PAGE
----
ActivityPub is a W3C Recommendation that defines a protocol that provides a client to server API for creating, updating and deleting content, as well as delivering notifications and content.
In this guide you will
- Setup a SemApps-powered ActivityPub server;
- Create an actor;
- Make this actor communicate with another Mastodon actor.
You need to have NodeJS installed on your computer.
First install the moleculer-cli tool globally.
Then initialize a new project based on this template with this command:
Yes to all questions:
You can now go to the newly-created directory:
Jena Fuseki is a semantic triple store. It is where your app's data will be stored.
Jena Fuseki is now available at the URL http://localhost:3030.
Please login - by default, the login is
admin and the password is also
Start by creating a new dataset and name it
localData (case sensitive). Your data will be stored there.
You should get something like this:
Since we will want to communicate with a Mastodon instance later on this guide, we need to provide a publicly-accessible server, and we need it to handle HTTPS.
Luckily, this can be done easily with the localhost.run service. All you need to do is run the following command:
This will create a publicly-accessible URL like https://alice-d57621c5.localhost.run which will point to port 3000 of your local computer.
You could also use a software like Ngrok, but the free version generates a different domain name on every session, which can make federated testing more difficult.
Now, to ensure all the URLs generated by your server will use this domain, edit the
SEMAPPS_HOME_URL variable in the
.env file at the root of your repository:
Make sure to use the HTTPS URL, and not the HTTP one, it is required by the ActivityPub protocol !
All the configurations are done, you can launch the server:
Your instance of SemApps is now available at http://localhost:3000, and of course also at https://alice-d57621c5.localhost.run
On the first start, the ActivityPub service will create 3 LDP container in the
Slug header allows you to specify the URI of the actor.
In return, you will receive informations about the created actor:
The ActivityPub service (or rather, the ActorService) has appended all the required properties for actors: the outbox, the inbox, the list of followers and following, as well as a
publicKey object which will be used to verify messages sent by this actor.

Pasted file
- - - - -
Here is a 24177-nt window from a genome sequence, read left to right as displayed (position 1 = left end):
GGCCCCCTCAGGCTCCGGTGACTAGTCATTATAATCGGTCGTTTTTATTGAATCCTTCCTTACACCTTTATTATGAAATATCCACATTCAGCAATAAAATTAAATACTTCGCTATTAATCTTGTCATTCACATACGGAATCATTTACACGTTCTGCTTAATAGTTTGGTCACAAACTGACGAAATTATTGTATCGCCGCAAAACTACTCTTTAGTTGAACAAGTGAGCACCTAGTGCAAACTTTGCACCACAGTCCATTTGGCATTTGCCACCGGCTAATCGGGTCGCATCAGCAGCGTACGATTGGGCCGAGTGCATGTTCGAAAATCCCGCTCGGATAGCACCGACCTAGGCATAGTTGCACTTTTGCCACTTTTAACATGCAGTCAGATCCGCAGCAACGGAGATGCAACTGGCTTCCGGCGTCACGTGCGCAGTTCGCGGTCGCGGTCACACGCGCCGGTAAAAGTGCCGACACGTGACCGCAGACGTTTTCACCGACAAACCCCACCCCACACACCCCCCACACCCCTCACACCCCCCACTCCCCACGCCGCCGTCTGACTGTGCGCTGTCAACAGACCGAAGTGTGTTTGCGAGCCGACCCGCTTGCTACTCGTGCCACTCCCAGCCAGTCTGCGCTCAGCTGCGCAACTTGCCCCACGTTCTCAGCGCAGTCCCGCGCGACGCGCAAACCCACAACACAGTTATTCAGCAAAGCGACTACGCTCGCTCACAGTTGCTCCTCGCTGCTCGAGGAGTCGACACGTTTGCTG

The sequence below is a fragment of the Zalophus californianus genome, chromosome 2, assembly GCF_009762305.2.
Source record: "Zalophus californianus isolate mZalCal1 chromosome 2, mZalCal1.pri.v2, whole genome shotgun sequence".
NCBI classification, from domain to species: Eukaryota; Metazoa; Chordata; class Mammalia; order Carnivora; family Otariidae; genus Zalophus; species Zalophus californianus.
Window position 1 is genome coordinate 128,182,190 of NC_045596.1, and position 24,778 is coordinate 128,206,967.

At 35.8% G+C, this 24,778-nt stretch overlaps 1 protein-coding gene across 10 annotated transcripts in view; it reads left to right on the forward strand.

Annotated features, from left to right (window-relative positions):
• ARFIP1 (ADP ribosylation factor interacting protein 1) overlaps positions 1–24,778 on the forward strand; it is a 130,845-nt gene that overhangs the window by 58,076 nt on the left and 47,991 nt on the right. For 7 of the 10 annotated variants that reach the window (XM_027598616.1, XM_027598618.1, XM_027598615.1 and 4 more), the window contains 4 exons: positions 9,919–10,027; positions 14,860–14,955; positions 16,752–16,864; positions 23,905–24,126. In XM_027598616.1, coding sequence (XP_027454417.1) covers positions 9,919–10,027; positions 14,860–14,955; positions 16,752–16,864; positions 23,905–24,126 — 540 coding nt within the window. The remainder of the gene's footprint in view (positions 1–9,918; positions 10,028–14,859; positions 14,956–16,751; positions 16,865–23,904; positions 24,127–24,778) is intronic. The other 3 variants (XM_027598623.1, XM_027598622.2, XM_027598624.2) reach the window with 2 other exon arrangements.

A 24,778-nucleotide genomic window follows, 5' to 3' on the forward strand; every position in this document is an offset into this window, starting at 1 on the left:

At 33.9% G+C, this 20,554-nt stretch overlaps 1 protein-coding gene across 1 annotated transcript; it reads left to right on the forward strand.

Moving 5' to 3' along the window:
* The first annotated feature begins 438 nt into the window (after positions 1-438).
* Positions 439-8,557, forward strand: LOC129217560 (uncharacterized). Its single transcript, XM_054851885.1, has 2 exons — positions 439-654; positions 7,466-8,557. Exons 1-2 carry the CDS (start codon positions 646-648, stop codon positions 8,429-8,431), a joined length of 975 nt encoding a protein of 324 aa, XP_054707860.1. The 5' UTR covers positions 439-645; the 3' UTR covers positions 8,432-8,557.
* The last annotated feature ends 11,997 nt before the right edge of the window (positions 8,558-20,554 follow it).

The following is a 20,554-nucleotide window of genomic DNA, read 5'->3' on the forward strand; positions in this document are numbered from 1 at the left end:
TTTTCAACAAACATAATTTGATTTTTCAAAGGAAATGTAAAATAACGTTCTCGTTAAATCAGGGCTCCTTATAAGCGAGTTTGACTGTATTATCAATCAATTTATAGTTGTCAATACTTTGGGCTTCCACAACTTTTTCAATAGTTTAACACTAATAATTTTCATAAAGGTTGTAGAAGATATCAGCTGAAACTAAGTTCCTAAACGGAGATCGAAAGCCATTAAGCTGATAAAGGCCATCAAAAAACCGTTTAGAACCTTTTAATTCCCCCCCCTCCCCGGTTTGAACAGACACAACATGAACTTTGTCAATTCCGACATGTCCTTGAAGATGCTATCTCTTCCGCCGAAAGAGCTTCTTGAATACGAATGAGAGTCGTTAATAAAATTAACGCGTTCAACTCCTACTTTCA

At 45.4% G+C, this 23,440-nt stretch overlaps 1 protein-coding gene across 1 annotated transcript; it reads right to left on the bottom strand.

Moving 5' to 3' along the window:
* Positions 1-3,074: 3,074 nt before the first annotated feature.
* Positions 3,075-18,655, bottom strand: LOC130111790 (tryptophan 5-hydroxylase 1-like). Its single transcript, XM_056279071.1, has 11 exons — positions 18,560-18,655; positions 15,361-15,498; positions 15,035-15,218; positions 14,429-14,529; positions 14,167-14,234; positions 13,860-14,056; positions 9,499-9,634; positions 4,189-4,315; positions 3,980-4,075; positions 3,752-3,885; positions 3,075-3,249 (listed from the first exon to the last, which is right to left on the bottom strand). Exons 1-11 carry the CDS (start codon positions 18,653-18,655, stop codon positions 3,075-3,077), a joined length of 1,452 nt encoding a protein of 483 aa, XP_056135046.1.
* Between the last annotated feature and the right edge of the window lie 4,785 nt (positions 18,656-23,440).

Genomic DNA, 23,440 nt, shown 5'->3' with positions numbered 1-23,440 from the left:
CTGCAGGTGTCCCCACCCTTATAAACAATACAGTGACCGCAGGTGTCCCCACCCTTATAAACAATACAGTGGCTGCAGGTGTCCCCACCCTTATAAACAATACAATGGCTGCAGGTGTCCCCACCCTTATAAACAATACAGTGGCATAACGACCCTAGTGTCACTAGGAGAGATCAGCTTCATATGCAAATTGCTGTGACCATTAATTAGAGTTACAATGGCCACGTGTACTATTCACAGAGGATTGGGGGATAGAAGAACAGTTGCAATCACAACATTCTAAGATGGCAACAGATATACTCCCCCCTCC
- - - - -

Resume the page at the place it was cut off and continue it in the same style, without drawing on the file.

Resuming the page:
If you look inside the
/actors subdirectory, you should see two files:
alice.key.pub. The first one is the private key used to sign messages; it should never leave your server. The second is the public key that we saw just before.
Mastodon is federated social network to exchange Twitter-like short communications. Unlike Twitter, Mastodon can be installed on many different servers, which use the ActivityPub protocol to communicate with each others. And since ActivityPub is an universal protocol, many different softwares can exchange with Mastodon instances.
This is what we will do now: exchange informations with a Mastodon user. To do that, create an account on any of the instances that you can find on the Mastodon homepage.
For this guide, we will create an user
bob on the Framapiaf instance.
Send a POST request to Alice's outbox with the following informations.
We use https://framapiaf.org/users/bob to identify Bob's account, because that's the standard URL for Mastodon actors. However we could have found this information through the Webfinger protocol.
If you fetch this URL with an
Accept: application/json header, you should receive all the informations about Bob.
Follow activities must usually be followed by an
Accept activity to confirm that the remote actor has accepted the request. If the magic happened, you should see it on Alice's inbox: https://alice-d57621c5.localhost.run/actors/alice/inbox. Furthermore, Bob should appear here: https://alice-d57621c5.localhost.run/actors/alice/following
If you now go to Bob's Mastodon account, you should see a notification that the user
@firstname.lastname@example.org wants to follow him. Click on the icon on the right to follow her back.
You're almost there ! Since the two users follow each others, you can post a message as Alice, and Bob should receive it on his Mastodon feed.
The message is not sent directly to Bob (otherwise it would appear as a direct message), but to all of Alice's followers. If everything went well, this message should appear right at the top of Bob's Mastodon feed !
Mastodon, being a Twitter "clone", only accept two types of objects:
Question. Other types of ActivityPub objects are converted but you cannot be sure of the result. For more information, see this page.
Much more could be done, but with this little guide, we hope you had a taste of what it is like to own an ActivityPub server !